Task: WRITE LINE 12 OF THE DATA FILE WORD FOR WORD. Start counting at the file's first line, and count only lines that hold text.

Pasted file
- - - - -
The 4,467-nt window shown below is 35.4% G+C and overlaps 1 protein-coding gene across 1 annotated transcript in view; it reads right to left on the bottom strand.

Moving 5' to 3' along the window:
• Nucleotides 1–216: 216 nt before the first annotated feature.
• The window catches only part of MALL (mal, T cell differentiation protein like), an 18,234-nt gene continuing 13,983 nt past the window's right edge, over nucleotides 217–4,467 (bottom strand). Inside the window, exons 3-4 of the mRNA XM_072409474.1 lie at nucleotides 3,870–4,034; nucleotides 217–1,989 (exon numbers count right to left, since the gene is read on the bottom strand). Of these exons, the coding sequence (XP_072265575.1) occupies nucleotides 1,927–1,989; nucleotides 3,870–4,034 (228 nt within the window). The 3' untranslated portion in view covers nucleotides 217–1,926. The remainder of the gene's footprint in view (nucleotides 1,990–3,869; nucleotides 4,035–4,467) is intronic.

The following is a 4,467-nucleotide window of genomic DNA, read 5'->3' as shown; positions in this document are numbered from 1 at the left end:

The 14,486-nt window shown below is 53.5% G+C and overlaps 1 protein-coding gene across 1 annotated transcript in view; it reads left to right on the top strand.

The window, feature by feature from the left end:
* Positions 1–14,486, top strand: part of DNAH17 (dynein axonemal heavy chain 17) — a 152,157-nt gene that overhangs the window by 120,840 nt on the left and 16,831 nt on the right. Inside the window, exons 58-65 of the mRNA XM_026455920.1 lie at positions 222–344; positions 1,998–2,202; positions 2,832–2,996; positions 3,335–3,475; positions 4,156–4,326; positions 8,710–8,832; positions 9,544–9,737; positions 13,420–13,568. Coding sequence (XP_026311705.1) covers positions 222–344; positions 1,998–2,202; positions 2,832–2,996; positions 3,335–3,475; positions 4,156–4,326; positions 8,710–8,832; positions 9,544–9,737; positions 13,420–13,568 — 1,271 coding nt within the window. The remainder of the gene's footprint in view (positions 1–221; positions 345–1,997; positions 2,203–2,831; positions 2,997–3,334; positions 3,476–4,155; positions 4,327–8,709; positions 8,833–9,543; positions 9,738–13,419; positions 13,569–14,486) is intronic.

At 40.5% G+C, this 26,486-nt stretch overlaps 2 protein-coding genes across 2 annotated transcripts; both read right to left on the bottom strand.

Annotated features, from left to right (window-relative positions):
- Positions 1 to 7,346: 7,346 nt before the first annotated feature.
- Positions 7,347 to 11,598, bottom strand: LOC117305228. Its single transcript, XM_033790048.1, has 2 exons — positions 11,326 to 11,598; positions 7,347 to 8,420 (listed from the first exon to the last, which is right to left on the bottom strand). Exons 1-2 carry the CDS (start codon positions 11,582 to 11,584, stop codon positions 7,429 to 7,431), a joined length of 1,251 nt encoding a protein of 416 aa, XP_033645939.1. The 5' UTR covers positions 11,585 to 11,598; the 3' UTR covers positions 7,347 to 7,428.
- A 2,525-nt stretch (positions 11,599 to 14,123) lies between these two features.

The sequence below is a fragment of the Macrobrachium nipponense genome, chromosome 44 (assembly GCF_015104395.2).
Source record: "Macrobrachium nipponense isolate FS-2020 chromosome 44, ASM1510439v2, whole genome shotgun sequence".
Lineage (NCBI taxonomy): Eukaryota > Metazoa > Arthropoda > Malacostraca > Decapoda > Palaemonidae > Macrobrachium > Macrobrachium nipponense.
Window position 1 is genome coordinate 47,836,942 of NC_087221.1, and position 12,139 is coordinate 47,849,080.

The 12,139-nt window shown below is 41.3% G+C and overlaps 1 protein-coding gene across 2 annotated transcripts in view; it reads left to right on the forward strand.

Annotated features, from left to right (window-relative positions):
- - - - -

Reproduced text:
- Positions 7,347 to 11,598, bottom strand: LOC117305228. Its single transcript, XM_033790048.1, has 2 exons — positions 11,326 to 11,598; positions 7,347 to 8,420 (listed from the first exon to the last, which is right to left on the bottom strand). Exons 1-2 carry the CDS (start codon positions 11,582 to 11,584, stop codon positions 7,429 to 7,431), a joined length of 1,251 nt encoding a protein of 416 aa, XP_033645939.1. The 5' UTR covers positions 11,585 to 11,598; the 3' UTR covers positions 7,347 to 7,428.